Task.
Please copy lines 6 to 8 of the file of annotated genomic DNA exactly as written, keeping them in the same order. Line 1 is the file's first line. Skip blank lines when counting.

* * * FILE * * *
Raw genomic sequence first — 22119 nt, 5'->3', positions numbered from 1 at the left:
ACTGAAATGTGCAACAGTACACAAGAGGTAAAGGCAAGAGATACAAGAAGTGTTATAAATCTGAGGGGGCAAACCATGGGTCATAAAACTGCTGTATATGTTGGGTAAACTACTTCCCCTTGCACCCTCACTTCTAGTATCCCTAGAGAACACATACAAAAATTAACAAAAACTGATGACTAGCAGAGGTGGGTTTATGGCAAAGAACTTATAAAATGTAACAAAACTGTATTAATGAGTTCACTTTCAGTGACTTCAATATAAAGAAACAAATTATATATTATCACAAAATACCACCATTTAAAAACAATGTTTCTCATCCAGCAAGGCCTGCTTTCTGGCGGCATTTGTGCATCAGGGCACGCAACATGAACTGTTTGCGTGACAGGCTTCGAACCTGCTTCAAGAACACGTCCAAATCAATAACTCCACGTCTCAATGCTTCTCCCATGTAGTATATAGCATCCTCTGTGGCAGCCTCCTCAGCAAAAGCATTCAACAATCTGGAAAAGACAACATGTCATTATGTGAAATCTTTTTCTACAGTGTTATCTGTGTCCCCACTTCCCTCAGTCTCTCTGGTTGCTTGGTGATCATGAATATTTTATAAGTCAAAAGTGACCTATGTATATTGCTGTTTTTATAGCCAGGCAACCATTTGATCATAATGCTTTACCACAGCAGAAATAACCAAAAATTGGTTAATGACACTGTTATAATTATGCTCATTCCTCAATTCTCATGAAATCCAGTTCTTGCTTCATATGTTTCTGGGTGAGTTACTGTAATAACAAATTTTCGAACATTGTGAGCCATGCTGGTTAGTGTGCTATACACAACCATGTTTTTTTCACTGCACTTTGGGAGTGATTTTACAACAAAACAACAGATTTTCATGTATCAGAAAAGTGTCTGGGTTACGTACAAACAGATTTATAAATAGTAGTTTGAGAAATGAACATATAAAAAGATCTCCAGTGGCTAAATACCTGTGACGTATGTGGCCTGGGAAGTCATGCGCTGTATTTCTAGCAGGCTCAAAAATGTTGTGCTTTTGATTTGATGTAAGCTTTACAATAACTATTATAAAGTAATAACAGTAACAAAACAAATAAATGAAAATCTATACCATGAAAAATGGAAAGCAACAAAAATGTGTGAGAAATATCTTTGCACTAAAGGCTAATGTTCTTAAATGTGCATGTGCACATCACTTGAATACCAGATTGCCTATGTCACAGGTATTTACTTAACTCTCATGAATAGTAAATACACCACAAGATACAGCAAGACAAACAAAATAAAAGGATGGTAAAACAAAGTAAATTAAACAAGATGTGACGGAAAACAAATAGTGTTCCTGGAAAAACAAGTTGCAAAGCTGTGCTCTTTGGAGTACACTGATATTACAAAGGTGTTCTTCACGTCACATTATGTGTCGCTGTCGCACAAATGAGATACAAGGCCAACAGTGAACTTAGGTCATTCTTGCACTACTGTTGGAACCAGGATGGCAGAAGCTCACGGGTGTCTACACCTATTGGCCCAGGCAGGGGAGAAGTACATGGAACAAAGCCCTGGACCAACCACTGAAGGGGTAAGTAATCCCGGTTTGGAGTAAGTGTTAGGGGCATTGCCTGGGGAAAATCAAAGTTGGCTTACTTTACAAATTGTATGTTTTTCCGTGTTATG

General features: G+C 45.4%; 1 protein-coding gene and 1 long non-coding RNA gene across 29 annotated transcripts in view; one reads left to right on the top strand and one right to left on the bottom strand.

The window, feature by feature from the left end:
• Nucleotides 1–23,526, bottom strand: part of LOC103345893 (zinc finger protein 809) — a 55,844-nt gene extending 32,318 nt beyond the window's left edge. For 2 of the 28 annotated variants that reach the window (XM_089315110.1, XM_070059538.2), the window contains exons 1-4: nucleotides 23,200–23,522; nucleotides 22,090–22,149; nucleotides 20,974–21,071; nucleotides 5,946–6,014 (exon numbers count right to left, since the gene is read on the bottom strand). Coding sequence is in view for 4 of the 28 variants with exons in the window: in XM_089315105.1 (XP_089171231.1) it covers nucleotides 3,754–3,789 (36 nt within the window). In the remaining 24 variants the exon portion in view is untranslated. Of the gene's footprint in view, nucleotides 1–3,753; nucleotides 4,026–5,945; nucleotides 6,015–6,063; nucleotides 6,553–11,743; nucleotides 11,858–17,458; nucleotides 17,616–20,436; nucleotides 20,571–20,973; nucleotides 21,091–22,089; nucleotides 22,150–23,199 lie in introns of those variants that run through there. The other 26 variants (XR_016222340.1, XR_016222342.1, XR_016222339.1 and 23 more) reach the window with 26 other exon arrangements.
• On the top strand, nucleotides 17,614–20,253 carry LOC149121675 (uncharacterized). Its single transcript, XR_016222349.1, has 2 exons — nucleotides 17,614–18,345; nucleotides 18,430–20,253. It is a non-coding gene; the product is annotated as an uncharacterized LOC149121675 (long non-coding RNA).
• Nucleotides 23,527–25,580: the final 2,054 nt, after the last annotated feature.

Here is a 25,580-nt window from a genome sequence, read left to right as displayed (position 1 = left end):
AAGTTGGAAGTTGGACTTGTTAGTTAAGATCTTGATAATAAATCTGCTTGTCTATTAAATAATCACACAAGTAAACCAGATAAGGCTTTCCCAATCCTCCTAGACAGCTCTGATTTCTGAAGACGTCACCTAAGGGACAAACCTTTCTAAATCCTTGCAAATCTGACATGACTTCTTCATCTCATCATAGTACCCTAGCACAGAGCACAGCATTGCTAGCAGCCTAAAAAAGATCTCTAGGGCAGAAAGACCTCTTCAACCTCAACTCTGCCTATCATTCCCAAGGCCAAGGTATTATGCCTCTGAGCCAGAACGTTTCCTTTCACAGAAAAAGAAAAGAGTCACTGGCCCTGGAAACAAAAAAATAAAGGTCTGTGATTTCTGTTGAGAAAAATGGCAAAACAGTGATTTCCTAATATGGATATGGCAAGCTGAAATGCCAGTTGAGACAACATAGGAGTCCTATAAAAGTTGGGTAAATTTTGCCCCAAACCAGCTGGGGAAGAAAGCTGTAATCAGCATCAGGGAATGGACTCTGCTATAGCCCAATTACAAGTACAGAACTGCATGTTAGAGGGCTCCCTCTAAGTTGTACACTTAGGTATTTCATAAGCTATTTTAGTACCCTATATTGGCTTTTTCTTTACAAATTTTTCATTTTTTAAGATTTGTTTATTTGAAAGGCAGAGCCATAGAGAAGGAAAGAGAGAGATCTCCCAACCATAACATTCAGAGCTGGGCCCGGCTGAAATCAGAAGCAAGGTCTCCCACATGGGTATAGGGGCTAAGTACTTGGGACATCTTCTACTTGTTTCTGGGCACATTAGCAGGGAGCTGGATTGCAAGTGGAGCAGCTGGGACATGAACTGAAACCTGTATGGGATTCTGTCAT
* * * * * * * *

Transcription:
• On the top strand, nucleotides 17,614–20,253 carry LOC149121675 (uncharacterized). Its single transcript, XR_016222349.1, has 2 exons — nucleotides 17,614–18,345; nucleotides 18,430–20,253. It is a non-coding gene; the product is annotated as an uncharacterized LOC149121675 (long non-coding RNA).
• Nucleotides 23,527–25,580: the final 2,054 nt, after the last annotated feature.

Here is a 25,580-nt window from a genome sequence, read left to right as displayed (position 1 = left end):